opinions about interstellar travel

toi700

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Hi all. I'm new around here (well not so new, but first time posting). I was wondering if anyone knows of any good resources that discuss the most likely theoretical approaches to interstellar travel which humans might achieve. We've been working on the backdrop story for a small indie game and wanted to bring the interplanetary travel aspect a bit closer to science and a bit further from fantasy.
 

Venusian Broon

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That could be a wide range, as it'd be difficult to say where you want to put your games representation of space tech on the 'hard science' - 'outright fantasy' continuum.

But you could have a look at this youtube channel, Isaac Arthur, to get a few ideas and concepts:


Goto the playlists and he has one of 'FTL: faster than light' or 'Generational ships and interstellar colonisation' which might pique your interest. Also he might have a lot of other stuff in the other videos he's produced that possibly fit well with your backdrop story.

I find he rambles a bit on occasion, but have a listen and if you find a concept that you think might fit, you can then go on deepen your research.
 

psikeyhackr

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Hi all. I'm new around here (well not so new, but first time posting). I was wondering if anyone knows of any good resources that discuss the most likely theoretical approaches to interstellar travel which humans might achieve. We've been working on the backdrop story for a small indie game and wanted to bring the interplanetary travel aspect a bit closer to science and a bit further from fantasy.
I am confused.

I regard interstellar and interplanetary as two different things. Is the interstellar supposed to be FTL or not?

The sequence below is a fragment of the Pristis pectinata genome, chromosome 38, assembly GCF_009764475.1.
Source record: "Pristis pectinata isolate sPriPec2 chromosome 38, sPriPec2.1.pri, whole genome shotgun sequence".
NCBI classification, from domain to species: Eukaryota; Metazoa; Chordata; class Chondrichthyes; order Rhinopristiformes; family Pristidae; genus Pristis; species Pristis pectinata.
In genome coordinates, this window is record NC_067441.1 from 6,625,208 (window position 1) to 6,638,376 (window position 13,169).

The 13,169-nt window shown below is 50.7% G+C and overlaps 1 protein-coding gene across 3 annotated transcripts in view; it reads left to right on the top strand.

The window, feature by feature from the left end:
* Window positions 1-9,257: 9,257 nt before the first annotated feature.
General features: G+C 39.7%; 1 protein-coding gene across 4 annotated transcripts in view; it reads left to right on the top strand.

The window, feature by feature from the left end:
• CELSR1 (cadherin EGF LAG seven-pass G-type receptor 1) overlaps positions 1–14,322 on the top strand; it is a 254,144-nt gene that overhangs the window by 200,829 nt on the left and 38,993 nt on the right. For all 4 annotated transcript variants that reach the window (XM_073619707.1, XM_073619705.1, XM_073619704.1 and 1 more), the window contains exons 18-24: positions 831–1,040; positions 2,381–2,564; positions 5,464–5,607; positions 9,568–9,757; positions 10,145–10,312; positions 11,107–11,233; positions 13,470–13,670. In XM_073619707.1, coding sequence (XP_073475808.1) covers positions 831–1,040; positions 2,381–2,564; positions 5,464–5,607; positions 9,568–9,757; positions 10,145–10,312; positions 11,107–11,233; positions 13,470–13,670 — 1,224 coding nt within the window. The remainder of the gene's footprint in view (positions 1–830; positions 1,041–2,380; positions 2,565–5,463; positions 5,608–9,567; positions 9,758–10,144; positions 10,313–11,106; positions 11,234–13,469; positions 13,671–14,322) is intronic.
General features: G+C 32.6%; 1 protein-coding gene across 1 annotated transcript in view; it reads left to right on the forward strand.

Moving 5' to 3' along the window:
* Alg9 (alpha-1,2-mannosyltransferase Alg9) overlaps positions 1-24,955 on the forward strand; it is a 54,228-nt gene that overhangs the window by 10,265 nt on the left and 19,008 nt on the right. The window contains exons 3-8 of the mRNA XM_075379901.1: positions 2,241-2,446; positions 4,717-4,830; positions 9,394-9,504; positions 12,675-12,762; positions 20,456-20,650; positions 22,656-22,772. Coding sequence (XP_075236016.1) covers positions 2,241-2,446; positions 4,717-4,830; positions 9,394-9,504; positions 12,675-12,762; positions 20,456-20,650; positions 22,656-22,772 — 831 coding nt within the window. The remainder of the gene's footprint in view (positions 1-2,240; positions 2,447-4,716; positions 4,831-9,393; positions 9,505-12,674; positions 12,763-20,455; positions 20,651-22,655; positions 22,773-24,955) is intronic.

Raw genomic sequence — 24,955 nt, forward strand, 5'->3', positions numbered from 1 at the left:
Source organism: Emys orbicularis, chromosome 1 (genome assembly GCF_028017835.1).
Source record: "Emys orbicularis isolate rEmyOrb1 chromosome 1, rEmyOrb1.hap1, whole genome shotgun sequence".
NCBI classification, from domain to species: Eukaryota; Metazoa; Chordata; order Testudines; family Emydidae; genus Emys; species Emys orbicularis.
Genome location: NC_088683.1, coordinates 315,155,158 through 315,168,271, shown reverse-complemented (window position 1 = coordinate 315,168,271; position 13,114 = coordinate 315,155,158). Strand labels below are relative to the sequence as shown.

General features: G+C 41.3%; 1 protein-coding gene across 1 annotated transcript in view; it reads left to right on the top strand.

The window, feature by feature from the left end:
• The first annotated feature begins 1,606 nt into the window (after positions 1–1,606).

Wayne Mack

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I've seen four approaches to interstellar travel:

1) FTL engines
2) Worm hole transit
3) People put into comas and cell aging and decay slowed to almost non-existent
4) Self-sustaining colony ships that travel for generations

Probably the last is closest to a scientific possibility, though, I suspect that the ship would need to be massive to be self-sustaining and require a significant energy source.
 

Astro Pen

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Interstellar travel will be robotic.
Intergalactic will be impossible within the duration of a civilisation.*

What bio engineering capabilities our robots will exercise to generate / modify biology on destintion planets I don't know.
But we won't be there.
We as people won't be going anywhere outside the solar system.

If you want to ground things this article is a good reality check.

* I didn't expect it in my lifetime but looking around me this last couple of years it is becoming apparent. Very soon western civilisation will be dead, gone the way of the Roman Empire, and for similar reasons.
 

paranoid marvin

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Our biological bodies are not designed for space travel; there is too much out there that is extremely harmful to us.

I think that it's inevitable at some point - perhaps over a period of time - that our organic body parts will be replaced with non-organic. I think that the only really tricky part will be whether the brain can be replaced and still retain the consciousness of the individual. Only then will we be equipped to venture out of our solar system.